‘Shattered’: Driver Fined Just $250 After Killing Queens Man
The wheels of justice grind on.
A reckless driver who fatally struck a 24-year-old Queens man was sentenced to just a $250 fine, a judge ruled last week — exposing the minuscule accountability placed on drivers even when they’re convicted of a crime, according to family of the victim and their attorney.
“The guy leaves with his license and a $250 fine, you know, and our lives are shattered and he goes on,” said John Zuzworsky, victim Daniel Zuzworsky’s father.
The motorist, 63-year-old Yan Yeoh, pleaded guilty on May 15 to the misdemeanor charge of failing to exercise due care for the fatal Jan. 27 crash at the dangerous intersection of Homelawn Street at the Grand Central Parkway Service Road in Jamaica Estates.
The sentence handed down by Criminal Court Judge Quynda Santacroce also included a defensive-driving course and the requirement that Yeoh not get arrested for another year. But the killer motorist still walked out free … and with his license.
The case marks one of a handful of convictions since the state’s highest court in 2021 upheld that it is a crime for a driver to maim or kill a pedestrian or cyclists if the motorist is negligent, under the city’s nearly decade-old “Right-of-Way” law.
“The Right-of-Way law [is] an available accountability measure for drivers who injure and kill, but it’s almost impossible not to also feel that the meager penalties that the bill provides are inadequate to the task of deterring dangerous driving,” said Steve Vaccaro, the family’s attorney and a long-time advocate for street safety.
Judges should at the very least suspend guilty drivers’ licenses and impose higher fines, the lawyer said.
“This is criminal conduct when a sober, licensed, stay-at-the-scene driver kills [so] now we have to say it’s more than an unclassified misdemeanor that gets this kind of summary treatment,” Vaccaro said.
In March, a Postal Service truck driver who killed cyclist Jeffrey Williamson on the Upper West Side also got slapped with a $1,000 fine and a driver accountability program, but dodged a 15-day stint in jail.
The crime is an unclassified misdemeanor, on par with a public urination, according to Vaccaro, so jurists still treat it as a low-level offense — even if a driver kills someone.
“It’s more of a conveyor belt treatment because there’s such a volume of unclassified misdemeanors,” Vaccaro said.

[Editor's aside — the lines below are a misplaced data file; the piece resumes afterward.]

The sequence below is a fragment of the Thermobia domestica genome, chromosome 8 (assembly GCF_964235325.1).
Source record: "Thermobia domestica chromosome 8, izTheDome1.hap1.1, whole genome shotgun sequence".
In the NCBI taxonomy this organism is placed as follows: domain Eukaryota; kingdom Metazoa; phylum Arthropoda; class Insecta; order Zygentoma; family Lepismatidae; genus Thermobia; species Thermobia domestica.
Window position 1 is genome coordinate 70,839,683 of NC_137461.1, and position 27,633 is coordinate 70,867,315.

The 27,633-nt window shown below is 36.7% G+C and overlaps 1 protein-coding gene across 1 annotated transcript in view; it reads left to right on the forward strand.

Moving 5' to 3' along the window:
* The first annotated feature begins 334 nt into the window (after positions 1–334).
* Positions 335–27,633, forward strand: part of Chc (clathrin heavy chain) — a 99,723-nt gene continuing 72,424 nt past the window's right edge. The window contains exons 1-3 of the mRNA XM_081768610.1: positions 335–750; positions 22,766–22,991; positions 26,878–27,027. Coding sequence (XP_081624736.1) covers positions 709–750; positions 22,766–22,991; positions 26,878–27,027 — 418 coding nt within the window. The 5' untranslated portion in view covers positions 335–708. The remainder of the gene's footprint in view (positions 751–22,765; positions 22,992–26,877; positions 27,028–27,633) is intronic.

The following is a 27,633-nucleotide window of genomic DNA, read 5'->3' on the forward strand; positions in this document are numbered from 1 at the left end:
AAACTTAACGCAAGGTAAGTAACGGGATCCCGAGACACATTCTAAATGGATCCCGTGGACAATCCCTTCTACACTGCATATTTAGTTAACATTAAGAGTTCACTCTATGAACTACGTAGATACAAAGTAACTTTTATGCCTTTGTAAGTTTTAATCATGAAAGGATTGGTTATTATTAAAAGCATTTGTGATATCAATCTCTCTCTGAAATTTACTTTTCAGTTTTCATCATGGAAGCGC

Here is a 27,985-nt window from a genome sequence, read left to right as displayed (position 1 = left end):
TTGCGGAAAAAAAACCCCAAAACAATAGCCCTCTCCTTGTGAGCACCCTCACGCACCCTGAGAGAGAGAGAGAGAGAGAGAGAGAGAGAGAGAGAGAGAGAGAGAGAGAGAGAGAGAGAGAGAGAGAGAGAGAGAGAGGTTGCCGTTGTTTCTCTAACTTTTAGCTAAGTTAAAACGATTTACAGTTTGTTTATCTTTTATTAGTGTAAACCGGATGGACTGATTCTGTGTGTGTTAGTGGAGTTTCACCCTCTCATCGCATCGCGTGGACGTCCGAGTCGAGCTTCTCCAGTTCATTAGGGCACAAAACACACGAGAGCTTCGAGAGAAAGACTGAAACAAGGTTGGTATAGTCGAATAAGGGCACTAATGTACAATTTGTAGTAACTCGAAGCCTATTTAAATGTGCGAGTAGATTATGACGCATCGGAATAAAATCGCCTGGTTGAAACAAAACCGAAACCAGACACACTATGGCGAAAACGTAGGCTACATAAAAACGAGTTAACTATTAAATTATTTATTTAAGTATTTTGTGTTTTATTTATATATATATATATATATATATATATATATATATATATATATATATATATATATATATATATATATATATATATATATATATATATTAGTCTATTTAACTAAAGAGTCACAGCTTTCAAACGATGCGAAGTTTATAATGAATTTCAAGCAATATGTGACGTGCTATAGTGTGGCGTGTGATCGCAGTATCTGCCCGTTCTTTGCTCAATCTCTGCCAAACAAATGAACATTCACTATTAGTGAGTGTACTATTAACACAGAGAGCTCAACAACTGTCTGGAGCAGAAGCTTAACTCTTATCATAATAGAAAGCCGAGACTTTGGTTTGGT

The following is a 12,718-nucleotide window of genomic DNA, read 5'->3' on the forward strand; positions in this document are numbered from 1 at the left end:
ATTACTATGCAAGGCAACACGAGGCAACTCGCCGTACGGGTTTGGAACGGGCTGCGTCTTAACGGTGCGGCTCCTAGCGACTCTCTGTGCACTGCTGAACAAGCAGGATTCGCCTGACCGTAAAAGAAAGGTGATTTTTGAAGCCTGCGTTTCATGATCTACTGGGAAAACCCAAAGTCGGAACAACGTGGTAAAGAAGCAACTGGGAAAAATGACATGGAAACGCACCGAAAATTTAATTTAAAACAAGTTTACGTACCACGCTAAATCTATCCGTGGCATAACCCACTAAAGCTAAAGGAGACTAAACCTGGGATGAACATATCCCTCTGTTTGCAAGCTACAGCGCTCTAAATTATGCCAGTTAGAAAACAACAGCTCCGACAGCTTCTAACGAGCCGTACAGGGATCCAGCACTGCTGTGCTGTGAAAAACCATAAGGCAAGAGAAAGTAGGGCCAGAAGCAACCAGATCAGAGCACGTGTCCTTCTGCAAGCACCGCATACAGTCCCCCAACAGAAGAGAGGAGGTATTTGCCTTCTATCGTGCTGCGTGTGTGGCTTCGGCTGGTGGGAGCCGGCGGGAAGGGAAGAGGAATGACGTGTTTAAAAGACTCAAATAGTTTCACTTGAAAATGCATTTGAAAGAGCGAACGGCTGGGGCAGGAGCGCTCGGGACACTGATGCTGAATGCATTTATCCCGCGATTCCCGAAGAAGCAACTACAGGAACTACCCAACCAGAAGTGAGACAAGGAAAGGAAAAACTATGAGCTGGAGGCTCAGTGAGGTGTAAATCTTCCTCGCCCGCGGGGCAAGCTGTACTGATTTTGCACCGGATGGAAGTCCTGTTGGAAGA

John Zuzworsky said he certainly felt that way during the pro-forma five-minute sentencing hearing.
“There was no mention that a person was killed — they referenced a traffic violation,” the father said. “It felt like Daniel was not important; the life of my son was brushed aside as nothing.”
Daniel Zuzworsky lived less than a mile away from the eastern Queens intersection where he was killed — a danger zone where drivers routinely disregard pedestrians as they accelerate toward the Grand Central Parkway’s on-ramp, according to city transportation officials.
Zuzworsky was crossing the intersection and had the light when Yeoh made a deadly left turn and hit him, cutting short the life of the young Queens native and medical scribe who was an avid Dungeons and Dragons player and hoped to become a fiction writer one day, according to his mom.
“He was very sweet, very helpful, liked to do a lot of networking with his friends doing the virtual games, the role playing games,” said Faye Zuzworsky.
The crash happened just months after the Department of Transportation built out the curb to shorten the crossing distance at the intersection [PDF], following a 2019 crash in which a pedestrian was severely injured by a driver who made the same left turn that Yeoh did.
The crossing is one of the few connections under the Grand Central Parkway, and gets a lot of foot traffic from students at St. John’s University just on the far side of the highway, but “aggressive left-turning vehicles approaching [the] on-ramp do not yield to pedestrians,” DOT found.
A lawyer for Yeoh said his client “didn’t really see” Daniel, and that it was “just a tragic accident.”
“He’s sorry for what happened and that a life was lost, but it truly was an accident,” said Sean Chun Yuen.
The defendant pleaded guilty to avoid causing the family any more grief, the attorney claimed, but also added that they thought the sentence was too high.
“We think that the sentence was a little harsh for someone with no priors or anything like that,” said Yuen. “He wasn’t even going that fast, about 10 miles per hour or something, and to this day he doesn’t realize how it happened.”